The breakfast is just one of the ways the organization works to empower girls and put them on the path to becoming leaders — in their chosen fields and the community as well.

Looking ahead, Parker said the obvious goal is to broaden the regional impact of Girls Inc. and continue those efforts to give the nonprofit the same qualities it strives to give young girls — to be strong, smart, and bold.

Thus, the agency will look to continually extend its reach within Springfield and Chicopee, while keeping Holyoke as its home and base. Finding a new, permanent home is one of the assignments moving forward, said Parker, as is creating sustainability for the Eureka program, conducted in partnership with UMass Amherst and its College of Natural Sciences, Bay Path University, and several other area colleges, and scaling up that initiative. A capital campaign to pay for all this is also in its formative stage.

As for Parker, who has continually sought out new challenges throughout her career, she’s looking forward to being with Girls Inc. as it strives to get to the next level.

“It’s all about the mission,” she noted. “It’s so empowering, and there is such a need; we know that there are still gaps that exist with women and girls with regard to opportunities and pay and STEM fields … there’s still such a need, and that’s why we do what we do.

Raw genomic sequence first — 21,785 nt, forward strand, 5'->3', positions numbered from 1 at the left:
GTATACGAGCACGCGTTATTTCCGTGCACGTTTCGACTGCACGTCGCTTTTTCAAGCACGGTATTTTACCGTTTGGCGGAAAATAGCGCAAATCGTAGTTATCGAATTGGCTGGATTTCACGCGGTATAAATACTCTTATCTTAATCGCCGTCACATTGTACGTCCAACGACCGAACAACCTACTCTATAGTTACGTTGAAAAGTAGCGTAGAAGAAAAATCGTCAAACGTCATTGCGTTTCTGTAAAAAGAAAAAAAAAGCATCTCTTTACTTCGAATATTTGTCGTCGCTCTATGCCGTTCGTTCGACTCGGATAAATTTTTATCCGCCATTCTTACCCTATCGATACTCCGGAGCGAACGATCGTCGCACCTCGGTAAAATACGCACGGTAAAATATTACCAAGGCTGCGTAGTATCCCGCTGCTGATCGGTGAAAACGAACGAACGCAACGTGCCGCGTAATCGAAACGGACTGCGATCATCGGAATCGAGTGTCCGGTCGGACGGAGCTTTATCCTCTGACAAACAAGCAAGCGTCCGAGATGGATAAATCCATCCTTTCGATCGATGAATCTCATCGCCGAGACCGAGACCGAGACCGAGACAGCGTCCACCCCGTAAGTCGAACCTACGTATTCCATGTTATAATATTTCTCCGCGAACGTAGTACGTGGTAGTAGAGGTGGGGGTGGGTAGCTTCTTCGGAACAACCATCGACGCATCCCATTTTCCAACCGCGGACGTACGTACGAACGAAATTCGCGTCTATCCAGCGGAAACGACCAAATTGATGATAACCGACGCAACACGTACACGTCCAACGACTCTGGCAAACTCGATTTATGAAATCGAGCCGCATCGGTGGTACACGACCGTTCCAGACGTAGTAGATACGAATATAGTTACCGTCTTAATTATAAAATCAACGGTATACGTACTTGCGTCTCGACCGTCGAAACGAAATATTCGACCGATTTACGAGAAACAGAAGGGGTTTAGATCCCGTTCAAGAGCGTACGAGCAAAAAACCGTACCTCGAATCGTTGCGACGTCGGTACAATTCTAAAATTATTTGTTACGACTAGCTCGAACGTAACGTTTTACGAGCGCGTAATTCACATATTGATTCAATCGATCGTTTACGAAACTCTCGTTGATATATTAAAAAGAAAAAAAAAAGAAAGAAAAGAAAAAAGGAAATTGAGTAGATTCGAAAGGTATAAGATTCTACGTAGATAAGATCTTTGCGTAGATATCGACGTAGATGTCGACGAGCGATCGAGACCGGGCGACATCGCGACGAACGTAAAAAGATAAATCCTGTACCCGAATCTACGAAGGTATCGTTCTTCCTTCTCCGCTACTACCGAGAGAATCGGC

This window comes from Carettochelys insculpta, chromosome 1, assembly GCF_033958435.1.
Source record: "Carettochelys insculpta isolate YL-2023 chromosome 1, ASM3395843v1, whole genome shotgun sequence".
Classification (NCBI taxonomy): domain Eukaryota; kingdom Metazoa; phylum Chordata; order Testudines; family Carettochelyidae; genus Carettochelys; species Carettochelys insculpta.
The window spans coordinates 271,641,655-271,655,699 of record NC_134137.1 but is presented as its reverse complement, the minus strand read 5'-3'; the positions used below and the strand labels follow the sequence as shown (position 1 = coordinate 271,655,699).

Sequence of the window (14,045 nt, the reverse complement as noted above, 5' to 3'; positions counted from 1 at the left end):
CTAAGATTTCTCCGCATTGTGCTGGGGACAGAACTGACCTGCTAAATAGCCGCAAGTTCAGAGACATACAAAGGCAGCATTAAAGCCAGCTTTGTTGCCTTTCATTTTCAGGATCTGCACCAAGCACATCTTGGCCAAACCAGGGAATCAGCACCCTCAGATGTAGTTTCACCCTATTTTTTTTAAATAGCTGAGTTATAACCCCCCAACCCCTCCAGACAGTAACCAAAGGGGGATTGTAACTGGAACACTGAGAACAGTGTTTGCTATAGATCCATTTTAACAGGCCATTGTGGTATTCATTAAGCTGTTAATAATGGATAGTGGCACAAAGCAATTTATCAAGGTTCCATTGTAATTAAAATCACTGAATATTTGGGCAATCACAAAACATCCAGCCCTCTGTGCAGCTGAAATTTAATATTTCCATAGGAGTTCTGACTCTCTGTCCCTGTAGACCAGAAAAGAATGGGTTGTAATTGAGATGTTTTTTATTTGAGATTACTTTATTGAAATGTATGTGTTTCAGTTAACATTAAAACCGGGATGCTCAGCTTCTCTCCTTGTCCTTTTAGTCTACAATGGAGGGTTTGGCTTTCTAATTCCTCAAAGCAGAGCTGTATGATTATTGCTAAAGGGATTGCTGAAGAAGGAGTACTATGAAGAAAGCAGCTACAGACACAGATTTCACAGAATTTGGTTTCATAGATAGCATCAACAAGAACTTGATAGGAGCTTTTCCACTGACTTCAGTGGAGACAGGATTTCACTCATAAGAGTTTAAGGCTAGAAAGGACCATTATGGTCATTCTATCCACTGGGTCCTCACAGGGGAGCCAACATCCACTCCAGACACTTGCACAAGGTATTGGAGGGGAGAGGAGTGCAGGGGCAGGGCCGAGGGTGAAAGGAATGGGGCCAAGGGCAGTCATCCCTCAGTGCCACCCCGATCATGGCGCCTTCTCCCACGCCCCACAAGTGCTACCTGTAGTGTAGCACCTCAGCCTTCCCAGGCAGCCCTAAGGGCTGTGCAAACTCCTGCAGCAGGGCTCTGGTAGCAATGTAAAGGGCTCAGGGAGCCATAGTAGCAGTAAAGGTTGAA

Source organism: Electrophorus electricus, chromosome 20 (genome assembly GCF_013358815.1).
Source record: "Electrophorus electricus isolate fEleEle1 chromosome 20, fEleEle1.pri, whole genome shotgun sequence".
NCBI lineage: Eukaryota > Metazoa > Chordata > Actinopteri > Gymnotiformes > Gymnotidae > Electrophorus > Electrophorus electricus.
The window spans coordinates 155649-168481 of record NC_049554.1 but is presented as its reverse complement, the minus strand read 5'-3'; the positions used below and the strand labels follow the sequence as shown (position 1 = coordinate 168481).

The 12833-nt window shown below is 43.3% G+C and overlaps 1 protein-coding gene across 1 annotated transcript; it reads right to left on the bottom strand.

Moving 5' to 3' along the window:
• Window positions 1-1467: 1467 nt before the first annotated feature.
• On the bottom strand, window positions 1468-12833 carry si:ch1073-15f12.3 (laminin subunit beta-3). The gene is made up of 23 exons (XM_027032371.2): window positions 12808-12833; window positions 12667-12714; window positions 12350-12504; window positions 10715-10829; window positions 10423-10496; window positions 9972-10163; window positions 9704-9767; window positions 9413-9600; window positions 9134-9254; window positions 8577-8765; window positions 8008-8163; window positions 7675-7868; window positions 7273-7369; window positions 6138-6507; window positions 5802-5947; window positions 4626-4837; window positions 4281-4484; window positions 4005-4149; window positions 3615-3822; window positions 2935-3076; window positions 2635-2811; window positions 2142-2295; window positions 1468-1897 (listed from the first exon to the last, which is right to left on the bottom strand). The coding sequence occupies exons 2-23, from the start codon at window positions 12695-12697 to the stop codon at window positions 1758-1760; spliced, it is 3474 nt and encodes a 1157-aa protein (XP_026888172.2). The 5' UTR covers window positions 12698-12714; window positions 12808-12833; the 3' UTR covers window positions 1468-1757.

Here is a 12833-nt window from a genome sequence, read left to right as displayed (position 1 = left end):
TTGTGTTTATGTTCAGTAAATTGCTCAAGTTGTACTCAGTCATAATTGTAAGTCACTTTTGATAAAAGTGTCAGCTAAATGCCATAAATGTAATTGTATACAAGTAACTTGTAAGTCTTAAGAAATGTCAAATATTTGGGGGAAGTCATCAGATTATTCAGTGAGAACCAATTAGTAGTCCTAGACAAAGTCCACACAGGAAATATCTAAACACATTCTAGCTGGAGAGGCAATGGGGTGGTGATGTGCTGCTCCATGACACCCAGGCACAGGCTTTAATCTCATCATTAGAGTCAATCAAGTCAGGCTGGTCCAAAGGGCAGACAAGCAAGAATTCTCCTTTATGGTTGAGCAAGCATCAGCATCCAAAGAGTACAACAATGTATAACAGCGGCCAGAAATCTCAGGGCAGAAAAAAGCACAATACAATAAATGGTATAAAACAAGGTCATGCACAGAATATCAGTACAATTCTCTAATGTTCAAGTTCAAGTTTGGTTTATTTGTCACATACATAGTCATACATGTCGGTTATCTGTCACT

“Every year, we have the conversation — am I still helping this organization, and is it still a win-win, for me and Girls Inc.?” she went on. “As long as I can still feel challenged and that we’re growing and we’re changing, and that I have something to give and I’m making a difference, I’m in.”

Leading by Example

And there are a great many people who are happy she’s in.

Indeed, Parker has become a Woman of Impact not just because of what she’s done as the leader of a nonprofit clearly in need of strong leadership.

She’s also reached that status by being an effective role model for the girls who join her program — and girls across the region. Years ago, she set goals for herself, understood what was needed to reach those goals, and positioned herself to succeed.

That, in a nutshell, is what Girls Inc. is all about, and while its success doesn’t stem from the work of a single woman, Parker’s influence has greatly enhanced its ability to carry out that all-important mission.

George O’Brien can be reached at [email protected]